WASHINGTON -- In his short time in office, true bipartisanship has eluded President Obama. Now, because Obama waited to use his considerable bully pulpit, Democratic and Republican House and Senate leaders and rank-and-file members are united in denouncing bonus payments to AIG hedge fund honchos made on Obama's watch.
Somewhat tardy, Obama on Monday shared the instant outrage real people are having over the $165 million in bonuses just paid to the bailed-out American International Group. Obama ordered Treasury Secretary Timothy Geithner to "pursue every single legal avenue to block those bonuses and make the American taxpayers whole."
An angry Obama -- at the top of a small business event at the White House -- said, "This is a corporation that finds itself in financial distress due to recklessness and greed. Under these circumstances, it's hard to understand how derivative traders at AIG warranted any bonuses, much less $165 million in extra pay. I mean, how do they justify this outrage to the taxpayers who are keeping the company afloat?"
What's the cliche that works here? Closing the barn door after the horses left?
Just last month, when Obama was selling his stimulus package, he made a speech pledging to crack down on excessive payments to executives overseeing greedy, failing companies needing taxpayer money to keep their doors open.
"But what gets people upset -- and rightfully so -- are executives being rewarded for failure," Obama said on Feb. 4. "Especially when those rewards are subsidized by U.S. taxpayers."
Obama added, "For top executives to award themselves these kinds of compensation packages in the midst of this economic crisis is not only in bad taste -- it's a bad strategy -- and I will not tolerate it as president."
Obama's Monday sermon might better have been delivered last Wednesday, when Geithner was negotiating with AIG chairman and CEO Edward Liddy, the former chief executive of Northbrook-based Allstate insurance. Taxpayers handed $170 billion to the multi-national insurance giant and own 80 percent of the outstanding shares.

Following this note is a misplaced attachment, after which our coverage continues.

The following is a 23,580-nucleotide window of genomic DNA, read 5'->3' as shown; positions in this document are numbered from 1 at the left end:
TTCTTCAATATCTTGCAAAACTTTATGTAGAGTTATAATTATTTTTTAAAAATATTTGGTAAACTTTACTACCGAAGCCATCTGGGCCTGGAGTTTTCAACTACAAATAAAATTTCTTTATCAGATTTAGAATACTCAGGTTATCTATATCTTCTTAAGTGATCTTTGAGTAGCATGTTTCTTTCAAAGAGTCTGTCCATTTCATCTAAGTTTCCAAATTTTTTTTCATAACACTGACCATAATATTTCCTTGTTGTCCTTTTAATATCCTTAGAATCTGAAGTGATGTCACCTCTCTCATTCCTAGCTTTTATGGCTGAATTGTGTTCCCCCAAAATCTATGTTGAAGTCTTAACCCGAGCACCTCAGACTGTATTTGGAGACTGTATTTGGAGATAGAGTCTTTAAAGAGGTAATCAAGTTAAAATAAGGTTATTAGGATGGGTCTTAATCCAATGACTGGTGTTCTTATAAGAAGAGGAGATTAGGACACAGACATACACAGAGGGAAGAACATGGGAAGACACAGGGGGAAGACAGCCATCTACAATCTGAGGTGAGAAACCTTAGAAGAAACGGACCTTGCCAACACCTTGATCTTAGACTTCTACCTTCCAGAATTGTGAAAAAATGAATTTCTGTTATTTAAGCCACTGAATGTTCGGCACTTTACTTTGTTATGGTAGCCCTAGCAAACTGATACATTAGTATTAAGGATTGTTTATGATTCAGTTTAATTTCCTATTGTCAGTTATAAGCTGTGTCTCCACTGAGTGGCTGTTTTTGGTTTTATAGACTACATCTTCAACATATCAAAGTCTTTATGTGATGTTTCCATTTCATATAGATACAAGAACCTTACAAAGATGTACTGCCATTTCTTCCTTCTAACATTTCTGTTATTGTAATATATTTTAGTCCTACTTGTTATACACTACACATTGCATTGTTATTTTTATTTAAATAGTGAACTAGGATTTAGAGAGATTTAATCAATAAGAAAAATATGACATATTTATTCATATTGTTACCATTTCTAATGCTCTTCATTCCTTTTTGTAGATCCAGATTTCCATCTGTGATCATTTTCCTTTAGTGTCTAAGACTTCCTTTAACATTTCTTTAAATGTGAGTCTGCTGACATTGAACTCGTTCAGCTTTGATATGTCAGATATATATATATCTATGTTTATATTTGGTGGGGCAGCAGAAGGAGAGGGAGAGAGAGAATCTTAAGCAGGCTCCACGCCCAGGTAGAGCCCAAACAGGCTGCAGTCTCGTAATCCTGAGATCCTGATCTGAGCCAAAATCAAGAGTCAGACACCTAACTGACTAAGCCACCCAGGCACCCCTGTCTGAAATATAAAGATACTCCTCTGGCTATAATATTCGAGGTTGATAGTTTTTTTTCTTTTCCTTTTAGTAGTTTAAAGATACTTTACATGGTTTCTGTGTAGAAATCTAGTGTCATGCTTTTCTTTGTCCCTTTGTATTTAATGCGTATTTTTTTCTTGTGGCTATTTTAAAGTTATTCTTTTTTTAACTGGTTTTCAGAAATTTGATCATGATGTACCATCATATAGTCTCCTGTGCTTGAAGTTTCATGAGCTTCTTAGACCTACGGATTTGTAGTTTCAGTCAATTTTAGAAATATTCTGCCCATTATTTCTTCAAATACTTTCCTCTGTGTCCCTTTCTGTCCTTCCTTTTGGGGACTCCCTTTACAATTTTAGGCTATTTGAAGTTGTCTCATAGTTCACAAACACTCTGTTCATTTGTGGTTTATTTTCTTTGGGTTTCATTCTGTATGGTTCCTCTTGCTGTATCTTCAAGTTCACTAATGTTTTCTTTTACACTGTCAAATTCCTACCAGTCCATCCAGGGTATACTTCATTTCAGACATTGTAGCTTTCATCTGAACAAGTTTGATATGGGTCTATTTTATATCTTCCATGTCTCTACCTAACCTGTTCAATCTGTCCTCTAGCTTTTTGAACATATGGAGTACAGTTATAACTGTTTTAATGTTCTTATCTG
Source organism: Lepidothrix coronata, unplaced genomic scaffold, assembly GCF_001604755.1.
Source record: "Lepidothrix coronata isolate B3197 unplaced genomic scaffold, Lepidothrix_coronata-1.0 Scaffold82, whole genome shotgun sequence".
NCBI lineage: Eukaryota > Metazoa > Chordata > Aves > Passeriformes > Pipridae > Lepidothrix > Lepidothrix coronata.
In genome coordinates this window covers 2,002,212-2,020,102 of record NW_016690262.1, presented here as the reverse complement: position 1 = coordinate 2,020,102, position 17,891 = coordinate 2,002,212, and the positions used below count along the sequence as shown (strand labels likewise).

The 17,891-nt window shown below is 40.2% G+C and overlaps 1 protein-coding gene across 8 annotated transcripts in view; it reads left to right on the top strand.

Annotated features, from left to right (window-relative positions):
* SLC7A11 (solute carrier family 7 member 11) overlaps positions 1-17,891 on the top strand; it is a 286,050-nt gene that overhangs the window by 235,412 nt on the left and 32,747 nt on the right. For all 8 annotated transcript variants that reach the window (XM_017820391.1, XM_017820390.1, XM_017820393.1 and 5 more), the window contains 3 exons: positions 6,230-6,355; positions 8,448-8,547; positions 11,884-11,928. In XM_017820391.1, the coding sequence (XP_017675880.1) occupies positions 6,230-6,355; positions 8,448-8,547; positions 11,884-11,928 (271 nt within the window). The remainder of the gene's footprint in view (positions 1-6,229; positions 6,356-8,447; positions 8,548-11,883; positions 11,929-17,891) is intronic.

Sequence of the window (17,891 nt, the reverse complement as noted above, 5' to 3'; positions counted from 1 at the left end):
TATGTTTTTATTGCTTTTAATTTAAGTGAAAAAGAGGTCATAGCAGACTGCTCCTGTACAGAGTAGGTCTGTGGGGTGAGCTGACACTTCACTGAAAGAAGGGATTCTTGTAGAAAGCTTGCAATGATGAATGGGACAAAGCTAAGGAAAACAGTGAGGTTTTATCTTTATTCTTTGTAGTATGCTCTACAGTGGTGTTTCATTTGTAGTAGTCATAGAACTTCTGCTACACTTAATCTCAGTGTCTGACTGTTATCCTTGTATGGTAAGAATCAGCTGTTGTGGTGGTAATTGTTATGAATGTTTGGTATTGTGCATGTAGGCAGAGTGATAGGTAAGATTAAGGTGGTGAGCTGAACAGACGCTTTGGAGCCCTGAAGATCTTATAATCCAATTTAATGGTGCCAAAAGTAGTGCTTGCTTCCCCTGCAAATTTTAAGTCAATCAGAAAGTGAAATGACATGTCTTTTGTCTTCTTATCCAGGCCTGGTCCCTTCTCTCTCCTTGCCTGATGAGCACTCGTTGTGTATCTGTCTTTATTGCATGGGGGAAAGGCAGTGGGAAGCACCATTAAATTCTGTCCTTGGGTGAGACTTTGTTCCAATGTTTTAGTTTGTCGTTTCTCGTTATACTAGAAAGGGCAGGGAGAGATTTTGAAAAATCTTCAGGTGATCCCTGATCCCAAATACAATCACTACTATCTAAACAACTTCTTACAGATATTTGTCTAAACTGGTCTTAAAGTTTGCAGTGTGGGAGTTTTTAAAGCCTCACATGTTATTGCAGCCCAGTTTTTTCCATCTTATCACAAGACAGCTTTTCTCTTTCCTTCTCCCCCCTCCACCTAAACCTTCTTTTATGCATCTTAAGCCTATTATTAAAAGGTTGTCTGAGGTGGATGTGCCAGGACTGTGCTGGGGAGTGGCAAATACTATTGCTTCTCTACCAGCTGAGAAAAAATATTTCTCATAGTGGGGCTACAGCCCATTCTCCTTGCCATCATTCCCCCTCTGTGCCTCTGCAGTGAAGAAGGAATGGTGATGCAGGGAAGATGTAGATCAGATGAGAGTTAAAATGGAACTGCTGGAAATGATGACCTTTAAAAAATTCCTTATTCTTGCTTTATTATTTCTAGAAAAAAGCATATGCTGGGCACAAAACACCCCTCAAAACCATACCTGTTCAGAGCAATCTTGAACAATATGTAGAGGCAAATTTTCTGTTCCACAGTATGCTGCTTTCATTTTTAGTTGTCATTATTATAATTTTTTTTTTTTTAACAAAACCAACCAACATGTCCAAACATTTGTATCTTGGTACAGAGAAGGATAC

Geithner won some concessions from Liddy, cutting back on future salaries and bonuses, after they talked about compensation arrangements. Still, Liddy did pretty well. Geithner caved when it came to AIG's basic assertion: The New York-based insurer had 400 workers at its financial products division -- hedge fund traders and risk managers -- with contract commitments that had to be honored.
An internal White House memo being circulated on Sunday -- as outrage over the AIG bonuses was growing -- said folks at the White House hit the law books and concluded the payments could not be stopped without exposing taxpayers to lawsuits.
That tune changed Monday, when Obama sent Geithner back to Liddy for a do-over and to see if the money can be recovered. The Treasury Department wants to tie the next $30 billion payment to AIG to getting some of the "excessive" bonus money back.
If AIG doesn't get all that $30 billion, what are they going to do? Sue?
Some readers have inquired why Illinois Veterans Affairs chief Tammy Duckworth has not been confirmed yet as an assistant secretary of veterans affairs, after being tapped by Obama on Feb. 3. The answer is the process is moving slowly. Duckworth was officially nominated Monday. A confirmation hearing is April 1.
House Democratic nominee Mike Quigley hits Washington for a few days starting today. Illinois congressional Democrats host a fund-raiser for him on Wednesday night.